Danielle Simone Brand is a writer covering the cannabis and parenting spaces—and their many overlaps. A few years ago, she wouldn’t have self-described as a “weed mom” but she’s found her sparkle in writing about cannabis to inform, uplift, and occasionally challenge her readers while helping push the conversation toward a more progressive place. She has worked as a yoga teacher and trainer, a staff writer, and a researcher on issues of international conflict resolution.
Danielle’s new book Weed Mom is an essential guide for women interested in learning more about cannabis and how to naturally relax, de-stress, and be a better partner and parent. This book made just for busy moms is packed with friendly and practical advice, including: the basics of THC and CBD, what to look for at the dispensary, microdosing to boost mood and stay productive, how to talk about cannabis with family and friends, understanding the potential downsides, using cannabis to enhance your sex life and self-care, and much more.
1. George Harrison – My Sweet Lord
It amuses me how much I love “My Sweet Lord” since I’m definitely not into the trappings of religion, nor do I visualize the divine as a dude! (Plus, the ‘60s were well before my time.) But when I’m high, my peace and love vibes get kicked up—and since the world right now feels like the complete opposite of peace and love, I deeply appreciate how much good feeling this track sends my way. Infused with Hare Krishnas and Hallelujahs, it’s essentially bhakti: the yoga of devotion for people who get all juiced up through song and chant and dance. Bhakti is the path of love, and “My Sweet Lord” stirs it up for me big time.
2. Joni Mitchell – Carey
It’s my writer’s side that draws me to Joni Mitchell’s work. She’s a songwriter who wields details so precisely that she creates a scene—even a whole story—within a song. When I smoke a bowl, I sometimes like to muse about the backstories of my favorite music and “Carey” presents the perfect lyrical tableau for meandering down all kinds of fun, fictional pathways. The song is playful, sweet, and tinged with melancholy—like I find a lot of Joni’s work. Plus, few can sing high as well as Joni Mitchell… and by that, I mean that she’s a soprano, not that she actually performed high, though she probably did. I mean, right?
3. Les Nubians – Embrasse-Moi
I’ve read that one of the reasons cannabis and music go so well together is because our time perception is different, slower, when we’re high. We might notice more of the individual notes, pauses, and layers that—taken together—yield a richer listening experience. I feel that hard when listening to music with rhythm and well-timed pauses, like this one.
I discovered “Embrasse-Moi” in the late ‘90s, during a heavy Francophile phase in which I studied French, lived in France, and dove into its art, film, and music. I’ve since grown très rusty, but nonetheless still enjoy the occasional French language track in an attempt to decode lyrics. Embrasse-moi means “kiss me,” and the song is hands-down one of the sexiest around in any language. Les Nubians, two French sisters of African descent, bring their gorgeous voices to this slow, danceable jam that pairs best with a chill, not couch-locked, kind of smoke such as Gelato.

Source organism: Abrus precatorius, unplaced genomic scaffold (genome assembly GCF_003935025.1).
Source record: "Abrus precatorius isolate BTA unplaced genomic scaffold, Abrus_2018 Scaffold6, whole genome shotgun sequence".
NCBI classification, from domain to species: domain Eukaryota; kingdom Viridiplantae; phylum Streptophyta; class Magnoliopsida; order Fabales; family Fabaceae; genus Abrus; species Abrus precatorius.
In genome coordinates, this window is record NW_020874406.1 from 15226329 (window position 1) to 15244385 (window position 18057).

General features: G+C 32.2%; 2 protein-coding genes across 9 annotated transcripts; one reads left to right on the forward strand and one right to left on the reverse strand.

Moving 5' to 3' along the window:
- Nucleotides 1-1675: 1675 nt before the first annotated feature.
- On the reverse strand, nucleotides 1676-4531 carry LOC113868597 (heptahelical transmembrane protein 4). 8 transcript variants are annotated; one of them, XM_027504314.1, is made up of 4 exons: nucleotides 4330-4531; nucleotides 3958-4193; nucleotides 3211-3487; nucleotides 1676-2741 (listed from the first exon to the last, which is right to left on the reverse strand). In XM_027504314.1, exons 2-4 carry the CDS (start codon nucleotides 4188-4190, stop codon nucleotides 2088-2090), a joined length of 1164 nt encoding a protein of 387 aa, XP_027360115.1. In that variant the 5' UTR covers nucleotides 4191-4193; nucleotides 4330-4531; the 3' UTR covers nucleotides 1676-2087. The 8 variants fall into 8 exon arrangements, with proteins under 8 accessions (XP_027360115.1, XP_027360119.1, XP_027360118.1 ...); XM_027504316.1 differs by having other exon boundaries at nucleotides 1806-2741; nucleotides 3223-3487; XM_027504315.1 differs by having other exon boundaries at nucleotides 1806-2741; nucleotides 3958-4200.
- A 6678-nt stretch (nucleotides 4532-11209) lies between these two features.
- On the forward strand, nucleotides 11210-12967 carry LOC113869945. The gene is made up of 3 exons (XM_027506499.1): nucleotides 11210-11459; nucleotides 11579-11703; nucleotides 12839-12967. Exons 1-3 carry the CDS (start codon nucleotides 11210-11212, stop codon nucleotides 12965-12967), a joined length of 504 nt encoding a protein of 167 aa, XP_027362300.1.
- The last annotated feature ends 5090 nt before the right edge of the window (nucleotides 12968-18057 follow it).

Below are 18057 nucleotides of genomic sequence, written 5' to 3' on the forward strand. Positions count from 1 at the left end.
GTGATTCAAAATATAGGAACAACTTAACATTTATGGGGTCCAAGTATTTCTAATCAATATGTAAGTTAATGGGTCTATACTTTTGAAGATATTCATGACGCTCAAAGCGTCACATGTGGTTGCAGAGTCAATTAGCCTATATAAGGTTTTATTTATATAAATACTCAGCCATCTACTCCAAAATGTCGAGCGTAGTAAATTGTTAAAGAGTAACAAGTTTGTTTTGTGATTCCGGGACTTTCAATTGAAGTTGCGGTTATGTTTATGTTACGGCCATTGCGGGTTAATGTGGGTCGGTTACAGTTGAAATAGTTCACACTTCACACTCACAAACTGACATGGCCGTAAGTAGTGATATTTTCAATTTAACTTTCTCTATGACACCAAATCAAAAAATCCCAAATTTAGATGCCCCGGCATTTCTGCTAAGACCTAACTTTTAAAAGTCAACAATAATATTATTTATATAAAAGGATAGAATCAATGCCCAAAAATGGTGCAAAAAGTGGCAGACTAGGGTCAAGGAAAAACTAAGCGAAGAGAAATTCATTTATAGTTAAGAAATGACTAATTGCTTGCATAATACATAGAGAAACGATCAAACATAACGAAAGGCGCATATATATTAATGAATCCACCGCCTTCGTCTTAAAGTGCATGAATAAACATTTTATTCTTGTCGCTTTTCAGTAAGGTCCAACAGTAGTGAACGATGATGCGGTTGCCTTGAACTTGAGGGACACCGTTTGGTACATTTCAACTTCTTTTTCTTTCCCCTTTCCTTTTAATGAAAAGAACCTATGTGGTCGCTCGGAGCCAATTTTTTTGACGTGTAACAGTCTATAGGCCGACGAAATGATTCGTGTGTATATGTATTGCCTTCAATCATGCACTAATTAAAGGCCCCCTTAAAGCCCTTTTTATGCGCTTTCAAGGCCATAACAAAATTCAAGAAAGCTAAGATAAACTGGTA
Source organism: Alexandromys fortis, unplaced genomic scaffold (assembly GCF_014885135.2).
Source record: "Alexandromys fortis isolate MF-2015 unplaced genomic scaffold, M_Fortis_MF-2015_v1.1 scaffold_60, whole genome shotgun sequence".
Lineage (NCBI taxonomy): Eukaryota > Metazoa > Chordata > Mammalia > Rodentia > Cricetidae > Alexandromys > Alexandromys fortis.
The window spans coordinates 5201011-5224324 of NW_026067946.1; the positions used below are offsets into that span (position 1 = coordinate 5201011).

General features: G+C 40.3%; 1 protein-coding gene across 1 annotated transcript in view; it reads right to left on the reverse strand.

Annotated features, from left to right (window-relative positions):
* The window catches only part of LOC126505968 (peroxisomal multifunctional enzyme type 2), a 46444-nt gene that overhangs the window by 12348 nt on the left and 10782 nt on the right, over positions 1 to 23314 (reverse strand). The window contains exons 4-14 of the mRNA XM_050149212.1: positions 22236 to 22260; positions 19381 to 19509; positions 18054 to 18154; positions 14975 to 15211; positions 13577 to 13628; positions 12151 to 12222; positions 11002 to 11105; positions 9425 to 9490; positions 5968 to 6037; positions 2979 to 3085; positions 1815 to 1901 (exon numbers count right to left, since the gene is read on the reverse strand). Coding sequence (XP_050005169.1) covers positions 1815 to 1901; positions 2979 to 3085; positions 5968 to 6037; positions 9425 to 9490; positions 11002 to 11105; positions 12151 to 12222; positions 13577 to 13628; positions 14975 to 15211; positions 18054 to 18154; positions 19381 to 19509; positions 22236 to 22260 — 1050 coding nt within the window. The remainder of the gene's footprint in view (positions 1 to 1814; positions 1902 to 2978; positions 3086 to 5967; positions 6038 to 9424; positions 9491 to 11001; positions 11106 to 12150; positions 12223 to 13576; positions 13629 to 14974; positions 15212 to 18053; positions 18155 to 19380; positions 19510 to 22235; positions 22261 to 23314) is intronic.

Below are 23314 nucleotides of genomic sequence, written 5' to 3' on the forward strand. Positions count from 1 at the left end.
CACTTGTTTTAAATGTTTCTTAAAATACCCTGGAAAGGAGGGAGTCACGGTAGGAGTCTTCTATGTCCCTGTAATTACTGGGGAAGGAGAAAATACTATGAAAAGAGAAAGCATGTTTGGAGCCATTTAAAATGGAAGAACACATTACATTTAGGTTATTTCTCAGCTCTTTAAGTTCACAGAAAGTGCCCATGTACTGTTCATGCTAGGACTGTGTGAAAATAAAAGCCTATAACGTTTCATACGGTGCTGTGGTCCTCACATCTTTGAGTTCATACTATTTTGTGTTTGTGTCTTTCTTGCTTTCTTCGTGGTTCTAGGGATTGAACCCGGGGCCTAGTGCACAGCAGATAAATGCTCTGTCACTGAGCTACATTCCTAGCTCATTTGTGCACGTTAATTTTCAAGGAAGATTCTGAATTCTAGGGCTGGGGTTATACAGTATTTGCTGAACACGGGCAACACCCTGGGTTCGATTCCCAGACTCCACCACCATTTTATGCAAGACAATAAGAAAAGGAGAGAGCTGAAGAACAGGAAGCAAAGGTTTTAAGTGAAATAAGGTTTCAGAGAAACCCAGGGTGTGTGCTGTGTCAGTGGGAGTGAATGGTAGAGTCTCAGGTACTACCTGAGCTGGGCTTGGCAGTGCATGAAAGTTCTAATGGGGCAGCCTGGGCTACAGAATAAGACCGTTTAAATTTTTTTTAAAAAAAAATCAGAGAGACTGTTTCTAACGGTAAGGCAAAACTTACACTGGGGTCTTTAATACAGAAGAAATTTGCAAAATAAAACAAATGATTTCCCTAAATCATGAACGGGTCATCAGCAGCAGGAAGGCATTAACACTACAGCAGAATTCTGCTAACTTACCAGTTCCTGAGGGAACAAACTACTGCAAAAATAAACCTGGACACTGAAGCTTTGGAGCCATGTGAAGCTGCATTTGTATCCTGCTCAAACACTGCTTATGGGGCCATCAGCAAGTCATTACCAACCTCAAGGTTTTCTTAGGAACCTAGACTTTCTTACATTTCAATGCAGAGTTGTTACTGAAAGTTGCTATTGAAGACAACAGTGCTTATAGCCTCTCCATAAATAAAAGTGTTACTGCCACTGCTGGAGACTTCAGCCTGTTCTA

4. The Pixies – Where is My Mind?
For me, few other songs conjure up the mixed-bag of teen emotions—where newfound freedoms conflict with the chafing reality that you’re actually still a kid—as well as “Where is My Mind?” The track was released in 1988, but was still a staple of the after school, music-filled drives I’d take with friends well into the mid ‘90s, when I was in high school. Mood is the most salient attribute of this song and the reason it’s such a great listen when high: the dreamy, almost otherworldly rock puts me in a contemplative and curious state and reminds me that there’s more than one way to see the world and my place in it. At its best, that’s what cannabis does for me, too.
5. Nina Simone – Sugar in My Bowl
This slow soul track is perfect for winding down a music-and-smoke-sesh. If I still drank, I’d pour myself a stiff whiskey to go along with this track, but fortunately a bit of RSO takes me to a similar place without the headache. “Sugar in My Bowl” may be a plea for romantic attention, but it’s so clearly about more than that—infused as it is with the evident pain of being a Black woman in America in 1967. Nina Simone was active in the Civil Rights movement and wrote songs about race and social justice issues at a time when doing so was incredibly risky.
For that, and for her unequalled style, I’m grateful. I want to feel when listening to great music, and Simone’s voice—while not the most beautiful by conventional standards—brims with feeling. With “Sugar in My Bowl,” Nina Simone is pleading for more kindness and beauty in her world. I can relate.